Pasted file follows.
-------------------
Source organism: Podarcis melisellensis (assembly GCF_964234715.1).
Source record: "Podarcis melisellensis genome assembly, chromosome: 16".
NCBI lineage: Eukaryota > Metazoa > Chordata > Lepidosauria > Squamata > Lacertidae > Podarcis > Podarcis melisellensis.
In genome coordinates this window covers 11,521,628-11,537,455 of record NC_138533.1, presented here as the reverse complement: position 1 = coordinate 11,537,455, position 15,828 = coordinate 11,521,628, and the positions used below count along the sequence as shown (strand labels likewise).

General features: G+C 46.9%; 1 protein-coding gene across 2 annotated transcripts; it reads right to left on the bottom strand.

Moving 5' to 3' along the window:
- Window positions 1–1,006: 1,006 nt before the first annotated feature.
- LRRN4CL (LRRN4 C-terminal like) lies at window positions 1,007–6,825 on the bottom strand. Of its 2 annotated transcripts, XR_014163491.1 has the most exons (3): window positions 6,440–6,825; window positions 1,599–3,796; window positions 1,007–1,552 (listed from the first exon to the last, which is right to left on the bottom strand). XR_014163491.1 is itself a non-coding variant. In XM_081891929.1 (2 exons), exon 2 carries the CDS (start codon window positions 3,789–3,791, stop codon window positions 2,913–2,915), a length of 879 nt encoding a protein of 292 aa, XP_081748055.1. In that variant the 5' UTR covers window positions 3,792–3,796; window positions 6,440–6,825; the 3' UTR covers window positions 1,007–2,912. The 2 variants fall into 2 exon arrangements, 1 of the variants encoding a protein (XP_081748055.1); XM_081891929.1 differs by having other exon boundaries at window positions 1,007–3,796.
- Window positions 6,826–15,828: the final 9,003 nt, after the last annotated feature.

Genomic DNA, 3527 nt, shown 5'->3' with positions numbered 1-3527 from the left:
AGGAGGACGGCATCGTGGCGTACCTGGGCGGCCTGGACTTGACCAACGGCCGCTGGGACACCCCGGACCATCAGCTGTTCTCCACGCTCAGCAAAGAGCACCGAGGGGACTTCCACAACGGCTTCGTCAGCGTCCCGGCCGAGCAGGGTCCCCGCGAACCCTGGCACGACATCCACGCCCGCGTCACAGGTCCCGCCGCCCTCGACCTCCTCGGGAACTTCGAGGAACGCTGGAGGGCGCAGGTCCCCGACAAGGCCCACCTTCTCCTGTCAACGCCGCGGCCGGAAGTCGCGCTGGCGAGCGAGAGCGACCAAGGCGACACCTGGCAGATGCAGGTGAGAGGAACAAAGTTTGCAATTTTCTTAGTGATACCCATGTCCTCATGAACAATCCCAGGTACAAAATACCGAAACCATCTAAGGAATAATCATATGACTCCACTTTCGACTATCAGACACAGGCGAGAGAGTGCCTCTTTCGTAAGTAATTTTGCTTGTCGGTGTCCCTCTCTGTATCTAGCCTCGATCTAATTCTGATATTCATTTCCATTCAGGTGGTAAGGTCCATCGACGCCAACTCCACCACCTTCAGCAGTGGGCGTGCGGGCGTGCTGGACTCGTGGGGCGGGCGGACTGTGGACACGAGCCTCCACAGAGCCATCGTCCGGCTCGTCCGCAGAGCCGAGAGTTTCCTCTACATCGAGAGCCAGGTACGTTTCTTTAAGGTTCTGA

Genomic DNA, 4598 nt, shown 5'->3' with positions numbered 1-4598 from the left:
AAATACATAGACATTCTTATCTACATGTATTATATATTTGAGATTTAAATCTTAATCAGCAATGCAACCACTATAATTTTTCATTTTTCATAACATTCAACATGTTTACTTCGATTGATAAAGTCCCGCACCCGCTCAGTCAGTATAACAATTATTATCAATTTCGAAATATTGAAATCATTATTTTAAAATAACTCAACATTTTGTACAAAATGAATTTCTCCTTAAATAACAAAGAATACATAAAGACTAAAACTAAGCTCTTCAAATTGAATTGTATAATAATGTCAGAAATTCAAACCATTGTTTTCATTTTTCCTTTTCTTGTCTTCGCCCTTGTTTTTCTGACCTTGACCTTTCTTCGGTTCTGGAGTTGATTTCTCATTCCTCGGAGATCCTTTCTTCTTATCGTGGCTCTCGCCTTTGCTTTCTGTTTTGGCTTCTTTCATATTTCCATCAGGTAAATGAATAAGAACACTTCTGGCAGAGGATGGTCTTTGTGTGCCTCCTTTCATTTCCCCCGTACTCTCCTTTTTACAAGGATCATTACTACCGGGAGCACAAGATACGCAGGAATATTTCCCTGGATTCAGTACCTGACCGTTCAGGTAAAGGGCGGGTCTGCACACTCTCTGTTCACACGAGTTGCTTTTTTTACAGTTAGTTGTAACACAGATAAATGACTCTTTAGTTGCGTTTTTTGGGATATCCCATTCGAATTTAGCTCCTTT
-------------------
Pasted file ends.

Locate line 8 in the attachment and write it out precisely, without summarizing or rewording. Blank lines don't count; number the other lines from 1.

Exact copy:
- LRRN4CL (LRRN4 C-terminal like) lies at window positions 1,007–6,825 on the bottom strand. Of its 2 annotated transcripts, XR_014163491.1 has the most exons (3): window positions 6,440–6,825; window positions 1,599–3,796; window positions 1,007–1,552 (listed from the first exon to the last, which is right to left on the bottom strand). XR_014163491.1 is itself a non-coding variant. In XM_081891929.1 (2 exons), exon 2 carries the CDS (start codon window positions 3,789–3,791, stop codon window positions 2,913–2,915), a length of 879 nt encoding a protein of 292 aa, XP_081748055.1. In that variant the 5' UTR covers window positions 3,792–3,796; window positions 6,440–6,825; the 3' UTR covers window positions 1,007–2,912. The 2 variants fall into 2 exon arrangements, 1 of the variants encoding a protein (XP_081748055.1); XM_081891929.1 differs by having other exon boundaries at window positions 1,007–3,796.